Interview: Claudio Sanchez of Coheed & Cambria (2009)


Half-Hawkwind, half-Warped Tour, when Coheed & Cambria played Austin’s Waterloo Park a few years ago, they added Mother Nature’s own Sturm und Drang , when a massive electrical storm hit during the group’s set in Waterloo Park. Since then, the martial stomp of “Welcome Home” has become ad execs’ favorite guitar track, overdriving promotion for Rock Band and the trailer for the Tim Burton-produced animated apocalypse 9.

The post-prog New York quartet also took to the trend of bands resurrecting a classic album live with the Neverender project: Four-night residencies around the world wherein Coheed & Cambria played its entire back catalog. “It was perfect for us to revisit this massive work, because it will certainly influence what happens next,” recalls vocalist, guitarist, and visionary Claudio Sanchez.

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Interview: Meredith Danluck on The Ride (2010)

therideThe cowboy isn’t dead – he’s working the PBR, the Professional Bull Riders circuit. It’s big business, a 32-date traveling extravaganza with all the pizzazz of pro-wrestling and millions of dollars – as well as lives – on the line. Yet the bull riders portrayed in documentarian Meredith Danluck’s debut feature, The Ride, don’t just strap on some chaps, throw on a 10-gallon hat, and feign John Wayne for the crowd. When they’re not risking life and limb on the back of a half-ton of angry beef, they’re a bunch of humble ranchers and small-town dreamers, tapping into something iconic about the Old West.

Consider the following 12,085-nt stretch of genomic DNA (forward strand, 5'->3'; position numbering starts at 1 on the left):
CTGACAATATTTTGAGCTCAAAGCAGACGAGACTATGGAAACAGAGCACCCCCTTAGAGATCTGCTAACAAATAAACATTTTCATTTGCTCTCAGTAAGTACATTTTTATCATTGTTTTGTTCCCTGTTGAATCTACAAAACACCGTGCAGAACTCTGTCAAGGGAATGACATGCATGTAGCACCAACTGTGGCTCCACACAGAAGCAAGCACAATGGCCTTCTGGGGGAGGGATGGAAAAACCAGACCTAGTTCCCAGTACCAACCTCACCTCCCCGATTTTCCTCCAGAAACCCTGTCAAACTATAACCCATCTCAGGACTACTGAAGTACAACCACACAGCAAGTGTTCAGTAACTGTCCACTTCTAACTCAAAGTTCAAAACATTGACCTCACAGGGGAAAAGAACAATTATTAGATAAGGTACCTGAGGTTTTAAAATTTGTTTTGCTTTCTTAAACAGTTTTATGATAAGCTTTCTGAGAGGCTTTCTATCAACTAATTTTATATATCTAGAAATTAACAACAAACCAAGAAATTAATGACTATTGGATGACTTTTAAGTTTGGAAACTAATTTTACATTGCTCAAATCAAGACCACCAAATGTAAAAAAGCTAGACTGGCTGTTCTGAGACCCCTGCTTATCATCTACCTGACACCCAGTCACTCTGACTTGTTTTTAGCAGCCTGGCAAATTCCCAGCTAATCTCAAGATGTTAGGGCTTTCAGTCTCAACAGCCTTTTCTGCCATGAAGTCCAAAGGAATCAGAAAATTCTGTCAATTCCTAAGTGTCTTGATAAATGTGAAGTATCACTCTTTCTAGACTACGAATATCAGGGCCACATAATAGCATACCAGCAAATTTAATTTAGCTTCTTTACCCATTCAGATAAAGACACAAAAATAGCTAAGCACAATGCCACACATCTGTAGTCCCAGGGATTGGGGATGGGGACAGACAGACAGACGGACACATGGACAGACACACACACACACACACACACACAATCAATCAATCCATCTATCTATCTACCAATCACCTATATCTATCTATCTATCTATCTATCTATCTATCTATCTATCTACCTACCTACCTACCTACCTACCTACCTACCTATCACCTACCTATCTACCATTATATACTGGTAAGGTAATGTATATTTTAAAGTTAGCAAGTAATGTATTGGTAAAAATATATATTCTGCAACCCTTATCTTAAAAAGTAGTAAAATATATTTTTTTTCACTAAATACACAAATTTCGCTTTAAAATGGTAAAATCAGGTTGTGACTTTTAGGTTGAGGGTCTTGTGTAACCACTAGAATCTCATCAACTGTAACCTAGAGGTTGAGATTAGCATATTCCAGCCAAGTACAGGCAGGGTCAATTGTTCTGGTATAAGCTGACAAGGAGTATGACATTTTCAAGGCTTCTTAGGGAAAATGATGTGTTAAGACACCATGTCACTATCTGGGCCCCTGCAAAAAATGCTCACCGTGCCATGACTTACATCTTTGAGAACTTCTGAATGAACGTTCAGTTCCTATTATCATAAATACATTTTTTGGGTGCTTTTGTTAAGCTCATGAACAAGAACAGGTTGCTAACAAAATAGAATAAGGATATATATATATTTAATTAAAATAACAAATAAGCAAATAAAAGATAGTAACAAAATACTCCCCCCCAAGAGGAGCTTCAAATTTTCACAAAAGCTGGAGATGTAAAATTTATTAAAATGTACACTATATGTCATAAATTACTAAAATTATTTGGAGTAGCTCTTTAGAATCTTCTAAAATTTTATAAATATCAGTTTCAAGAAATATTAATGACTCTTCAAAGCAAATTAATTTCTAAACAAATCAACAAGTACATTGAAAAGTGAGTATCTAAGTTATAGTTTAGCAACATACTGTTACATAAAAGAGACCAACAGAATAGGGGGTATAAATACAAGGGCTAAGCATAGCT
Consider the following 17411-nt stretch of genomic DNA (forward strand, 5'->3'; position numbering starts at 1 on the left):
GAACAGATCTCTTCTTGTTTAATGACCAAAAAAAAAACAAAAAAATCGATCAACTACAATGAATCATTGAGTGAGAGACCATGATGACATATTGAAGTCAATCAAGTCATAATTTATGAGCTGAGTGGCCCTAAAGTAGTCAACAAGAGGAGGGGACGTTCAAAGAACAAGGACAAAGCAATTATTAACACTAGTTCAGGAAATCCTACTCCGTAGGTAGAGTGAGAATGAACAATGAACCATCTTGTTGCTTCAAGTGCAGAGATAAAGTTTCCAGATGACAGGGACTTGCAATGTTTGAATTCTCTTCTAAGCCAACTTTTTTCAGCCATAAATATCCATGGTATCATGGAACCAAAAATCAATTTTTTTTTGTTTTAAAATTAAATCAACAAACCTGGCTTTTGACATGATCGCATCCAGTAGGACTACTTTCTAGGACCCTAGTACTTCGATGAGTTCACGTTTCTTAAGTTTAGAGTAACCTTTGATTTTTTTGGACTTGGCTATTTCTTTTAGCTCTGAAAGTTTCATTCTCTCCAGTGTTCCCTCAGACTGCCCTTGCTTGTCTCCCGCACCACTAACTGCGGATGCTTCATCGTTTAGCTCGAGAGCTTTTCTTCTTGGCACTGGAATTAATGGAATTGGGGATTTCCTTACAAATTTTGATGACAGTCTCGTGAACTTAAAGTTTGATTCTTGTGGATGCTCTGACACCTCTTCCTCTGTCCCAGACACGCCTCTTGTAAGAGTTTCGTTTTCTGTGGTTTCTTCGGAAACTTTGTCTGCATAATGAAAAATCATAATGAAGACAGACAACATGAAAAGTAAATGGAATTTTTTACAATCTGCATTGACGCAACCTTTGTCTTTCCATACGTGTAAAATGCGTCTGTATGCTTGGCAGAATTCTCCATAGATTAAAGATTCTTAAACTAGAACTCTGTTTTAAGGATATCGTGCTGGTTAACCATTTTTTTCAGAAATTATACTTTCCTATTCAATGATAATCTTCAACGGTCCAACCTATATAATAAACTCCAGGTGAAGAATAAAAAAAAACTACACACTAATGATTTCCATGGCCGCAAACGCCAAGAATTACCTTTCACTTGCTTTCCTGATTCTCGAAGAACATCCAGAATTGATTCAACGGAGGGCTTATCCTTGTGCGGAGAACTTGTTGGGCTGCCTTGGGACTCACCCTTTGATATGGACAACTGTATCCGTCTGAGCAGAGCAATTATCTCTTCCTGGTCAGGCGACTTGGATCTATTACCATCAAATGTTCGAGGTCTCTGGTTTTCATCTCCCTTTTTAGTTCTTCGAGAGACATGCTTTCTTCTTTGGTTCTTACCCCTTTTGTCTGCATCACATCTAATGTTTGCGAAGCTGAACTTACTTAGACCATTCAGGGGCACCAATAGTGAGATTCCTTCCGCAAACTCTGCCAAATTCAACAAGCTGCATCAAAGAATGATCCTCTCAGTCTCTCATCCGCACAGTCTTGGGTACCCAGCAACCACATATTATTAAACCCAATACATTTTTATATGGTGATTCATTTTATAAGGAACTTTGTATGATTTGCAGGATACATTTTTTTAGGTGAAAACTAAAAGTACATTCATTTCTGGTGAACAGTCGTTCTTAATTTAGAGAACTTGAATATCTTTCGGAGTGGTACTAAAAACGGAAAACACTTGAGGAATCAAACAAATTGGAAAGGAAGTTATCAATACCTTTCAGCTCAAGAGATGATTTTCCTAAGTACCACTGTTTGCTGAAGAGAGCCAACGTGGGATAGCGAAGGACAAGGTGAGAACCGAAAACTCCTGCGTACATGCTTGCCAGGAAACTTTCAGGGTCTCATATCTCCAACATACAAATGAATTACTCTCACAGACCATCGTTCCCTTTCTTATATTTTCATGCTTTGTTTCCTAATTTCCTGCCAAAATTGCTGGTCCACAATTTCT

Richard Whittaker: How does an East Coast filmmaker, working for Spike Jonze’s VBS.TV online news network, get to travel with the PBR?

Meredith Danluck: I’d gone to the Indy 500 and had such an amazing time. When I got back to New York, our creative director Eddy Moretti and [producer] Jeff Yapp said we should do more Americana stuff like this. We should go to the rodeo; we should go to the Kentucky Derby; we should just explore all these things that are mainstream but are outside of our hipster radar. Jeff had just run into some cowboys at an airport bar, and they turned out to be from the PBR. The next weekend, we flew to Nashville, went to a PBR event, and after that I convinced both Jeff and Eddy that we needed to make a feature. Basically, I just badgered the hell out of them until they said, “OK.”